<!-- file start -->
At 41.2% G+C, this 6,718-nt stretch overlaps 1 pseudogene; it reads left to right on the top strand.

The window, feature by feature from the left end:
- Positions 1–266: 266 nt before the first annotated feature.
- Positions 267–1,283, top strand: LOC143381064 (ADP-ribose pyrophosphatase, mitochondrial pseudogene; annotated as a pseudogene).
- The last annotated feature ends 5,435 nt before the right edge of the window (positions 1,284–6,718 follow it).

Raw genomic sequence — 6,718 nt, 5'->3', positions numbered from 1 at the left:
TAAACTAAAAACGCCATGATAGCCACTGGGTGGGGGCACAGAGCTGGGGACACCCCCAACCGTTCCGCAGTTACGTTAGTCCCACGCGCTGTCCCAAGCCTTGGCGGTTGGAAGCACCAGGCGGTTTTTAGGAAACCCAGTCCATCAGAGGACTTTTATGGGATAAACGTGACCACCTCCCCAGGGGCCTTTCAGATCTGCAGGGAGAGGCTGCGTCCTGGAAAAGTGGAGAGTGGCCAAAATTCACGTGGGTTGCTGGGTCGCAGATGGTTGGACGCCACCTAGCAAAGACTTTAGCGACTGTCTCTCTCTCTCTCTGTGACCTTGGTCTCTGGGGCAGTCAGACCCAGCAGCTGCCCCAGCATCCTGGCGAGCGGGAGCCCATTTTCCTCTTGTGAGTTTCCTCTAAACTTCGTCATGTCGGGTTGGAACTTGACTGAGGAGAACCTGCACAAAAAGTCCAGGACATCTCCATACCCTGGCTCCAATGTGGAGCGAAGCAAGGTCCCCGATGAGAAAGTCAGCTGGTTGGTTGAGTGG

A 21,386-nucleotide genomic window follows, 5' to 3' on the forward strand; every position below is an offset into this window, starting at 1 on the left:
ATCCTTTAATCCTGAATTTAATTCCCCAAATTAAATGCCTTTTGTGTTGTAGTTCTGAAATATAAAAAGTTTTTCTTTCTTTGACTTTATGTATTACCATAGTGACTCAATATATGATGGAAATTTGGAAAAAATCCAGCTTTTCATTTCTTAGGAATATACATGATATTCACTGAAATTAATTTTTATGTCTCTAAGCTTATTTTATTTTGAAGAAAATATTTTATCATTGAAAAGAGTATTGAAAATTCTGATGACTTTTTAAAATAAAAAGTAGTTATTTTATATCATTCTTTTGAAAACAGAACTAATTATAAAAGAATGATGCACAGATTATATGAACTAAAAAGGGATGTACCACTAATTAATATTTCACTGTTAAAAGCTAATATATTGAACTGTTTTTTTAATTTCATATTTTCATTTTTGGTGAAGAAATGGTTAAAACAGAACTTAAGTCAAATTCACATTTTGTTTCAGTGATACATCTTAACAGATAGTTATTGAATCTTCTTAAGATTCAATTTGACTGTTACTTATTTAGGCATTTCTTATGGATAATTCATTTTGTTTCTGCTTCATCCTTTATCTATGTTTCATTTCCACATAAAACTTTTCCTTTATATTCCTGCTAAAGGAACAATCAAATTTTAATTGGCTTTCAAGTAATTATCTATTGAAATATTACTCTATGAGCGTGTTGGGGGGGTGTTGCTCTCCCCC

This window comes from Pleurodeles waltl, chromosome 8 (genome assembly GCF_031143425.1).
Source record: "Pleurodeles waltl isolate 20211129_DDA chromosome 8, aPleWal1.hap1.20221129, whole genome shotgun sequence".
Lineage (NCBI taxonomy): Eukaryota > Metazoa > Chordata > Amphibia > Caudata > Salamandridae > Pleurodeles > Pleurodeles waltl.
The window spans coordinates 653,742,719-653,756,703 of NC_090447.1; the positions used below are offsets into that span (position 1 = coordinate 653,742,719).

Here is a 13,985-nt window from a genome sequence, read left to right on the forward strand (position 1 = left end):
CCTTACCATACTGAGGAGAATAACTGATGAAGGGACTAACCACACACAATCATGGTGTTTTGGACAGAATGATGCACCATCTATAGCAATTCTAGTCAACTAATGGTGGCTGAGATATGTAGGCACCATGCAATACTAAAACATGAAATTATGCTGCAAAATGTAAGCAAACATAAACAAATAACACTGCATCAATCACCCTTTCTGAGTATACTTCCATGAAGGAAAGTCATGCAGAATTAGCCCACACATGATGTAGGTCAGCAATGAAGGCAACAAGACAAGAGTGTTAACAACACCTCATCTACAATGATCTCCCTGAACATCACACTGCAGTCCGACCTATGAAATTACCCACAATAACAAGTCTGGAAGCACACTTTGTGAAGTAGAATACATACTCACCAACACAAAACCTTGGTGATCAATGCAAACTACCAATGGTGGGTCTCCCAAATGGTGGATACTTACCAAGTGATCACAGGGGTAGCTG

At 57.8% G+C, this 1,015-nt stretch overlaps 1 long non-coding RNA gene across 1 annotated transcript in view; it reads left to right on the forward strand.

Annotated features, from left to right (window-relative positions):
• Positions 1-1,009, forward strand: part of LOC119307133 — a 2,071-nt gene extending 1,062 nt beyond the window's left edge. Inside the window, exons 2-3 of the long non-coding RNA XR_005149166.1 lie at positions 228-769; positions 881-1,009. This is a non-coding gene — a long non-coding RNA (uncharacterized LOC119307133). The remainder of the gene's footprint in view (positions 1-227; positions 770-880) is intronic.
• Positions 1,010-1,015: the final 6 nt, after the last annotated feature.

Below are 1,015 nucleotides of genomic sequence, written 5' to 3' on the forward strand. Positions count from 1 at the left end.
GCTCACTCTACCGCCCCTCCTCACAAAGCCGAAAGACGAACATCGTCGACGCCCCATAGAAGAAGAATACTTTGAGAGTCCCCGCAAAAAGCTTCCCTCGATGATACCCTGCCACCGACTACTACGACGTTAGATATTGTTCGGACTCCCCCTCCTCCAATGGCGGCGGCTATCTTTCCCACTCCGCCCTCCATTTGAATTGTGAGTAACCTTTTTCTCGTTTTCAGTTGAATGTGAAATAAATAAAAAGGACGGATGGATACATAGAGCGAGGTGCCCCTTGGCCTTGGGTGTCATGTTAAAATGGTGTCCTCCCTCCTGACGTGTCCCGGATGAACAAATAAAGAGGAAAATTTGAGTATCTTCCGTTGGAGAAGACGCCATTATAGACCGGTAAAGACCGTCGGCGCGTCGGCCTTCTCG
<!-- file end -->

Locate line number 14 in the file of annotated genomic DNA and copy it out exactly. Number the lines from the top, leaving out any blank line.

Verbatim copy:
Here is a 13,985-nt window from a genome sequence, read left to right on the forward strand (position 1 = left end):